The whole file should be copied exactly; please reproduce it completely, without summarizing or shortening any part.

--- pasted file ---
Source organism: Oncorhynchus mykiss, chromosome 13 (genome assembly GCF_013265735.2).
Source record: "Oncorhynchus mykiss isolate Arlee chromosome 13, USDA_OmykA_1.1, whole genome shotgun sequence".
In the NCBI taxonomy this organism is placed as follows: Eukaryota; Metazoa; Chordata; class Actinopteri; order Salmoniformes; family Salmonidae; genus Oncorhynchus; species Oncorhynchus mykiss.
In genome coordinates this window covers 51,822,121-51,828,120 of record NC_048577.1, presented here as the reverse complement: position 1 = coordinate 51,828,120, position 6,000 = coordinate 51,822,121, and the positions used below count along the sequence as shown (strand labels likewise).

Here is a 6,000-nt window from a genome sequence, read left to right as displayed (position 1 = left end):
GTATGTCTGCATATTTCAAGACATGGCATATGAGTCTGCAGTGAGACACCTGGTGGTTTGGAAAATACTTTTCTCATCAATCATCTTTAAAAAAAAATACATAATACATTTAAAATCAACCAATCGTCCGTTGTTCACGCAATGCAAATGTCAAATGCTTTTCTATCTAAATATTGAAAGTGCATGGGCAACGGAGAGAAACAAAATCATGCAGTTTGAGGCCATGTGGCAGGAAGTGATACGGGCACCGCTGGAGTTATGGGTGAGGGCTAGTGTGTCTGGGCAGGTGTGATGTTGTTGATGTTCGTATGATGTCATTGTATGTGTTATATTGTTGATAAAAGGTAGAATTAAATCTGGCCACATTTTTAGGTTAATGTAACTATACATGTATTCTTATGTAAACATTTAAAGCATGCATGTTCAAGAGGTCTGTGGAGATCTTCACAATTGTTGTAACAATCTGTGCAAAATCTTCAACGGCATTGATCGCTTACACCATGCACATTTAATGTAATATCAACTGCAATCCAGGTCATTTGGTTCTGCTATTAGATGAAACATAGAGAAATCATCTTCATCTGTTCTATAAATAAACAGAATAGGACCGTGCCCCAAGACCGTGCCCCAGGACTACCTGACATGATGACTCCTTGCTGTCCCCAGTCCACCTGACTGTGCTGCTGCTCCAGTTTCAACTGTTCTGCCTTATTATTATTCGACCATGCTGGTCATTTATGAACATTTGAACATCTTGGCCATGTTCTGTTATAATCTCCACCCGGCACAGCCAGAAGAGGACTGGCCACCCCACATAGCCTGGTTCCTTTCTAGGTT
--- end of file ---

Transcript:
Source organism: Oncorhynchus mykiss, chromosome 13 (genome assembly GCF_013265735.2).
Source record: "Oncorhynchus mykiss isolate Arlee chromosome 13, USDA_OmykA_1.1, whole genome shotgun sequence".
In the NCBI taxonomy this organism is placed as follows: Eukaryota; Metazoa; Chordata; class Actinopteri; order Salmoniformes; family Salmonidae; genus Oncorhynchus; species Oncorhynchus mykiss.
In genome coordinates this window covers 51,822,121-51,828,120 of record NC_048577.1, presented here as the reverse complement: position 1 = coordinate 51,828,120, position 6,000 = coordinate 51,822,121, and the positions used below count along the sequence as shown (strand labels likewise).

Here is a 6,000-nt window from a genome sequence, read left to right as displayed (position 1 = left end):
GTATGTCTGCATATTTCAAGACATGGCATATGAGTCTGCAGTGAGACACCTGGTGGTTTGGAAAATACTTTTCTCATCAATCATCTTTAAAAAAAAATACATAATACATTTAAAATCAACCAATCGTCCGTTGTTCACGCAATGCAAATGTCAAATGCTTTTCTATCTAAATATTGAAAGTGCATGGGCAACGGAGAGAAACAAAATCATGCAGTTTGAGGCCATGTGGCAGGAAGTGATACGGGCACCGCTGGAGTTATGGGTGAGGGCTAGTGTGTCTGGGCAGGTGTGATGTTGTTGATGTTCGTATGATGTCATTGTATGTGTTATATTGTTGATAAAAGGTAGAATTAAATCTGGCCACATTTTTAGGTTAATGTAACTATACATGTATTCTTATGTAAACATTTAAAGCATGCATGTTCAAGAGGTCTGTGGAGATCTTCACAATTGTTGTAACAATCTGTGCAAAATCTTCAACGGCATTGATCGCTTACACCATGCACATTTAATGTAATATCAACTGCAATCCAGGTCATTTGGTTCTGCTATTAGATGAAACATAGAGAAATCATCTTCATCTGTTCTATAAATAAACAGAATAGGACCGTGCCCCAAGACCGTGCCCCAGGACTACCTGACATGATGACTCCTTGCTGTCCCCAGTCCACCTGACTGTGCTGCTGCTCCAGTTTCAACTGTTCTGCCTTATTATTATTCGACCATGCTGGTCATTTATGAACATTTGAACATCTTGGCCATGTTCTGTTATAATCTCCACCCGGCACAGCCAGAAGAGGACTGGCCACCCCACATAGCCTGGTTCCTTTCTAGGTT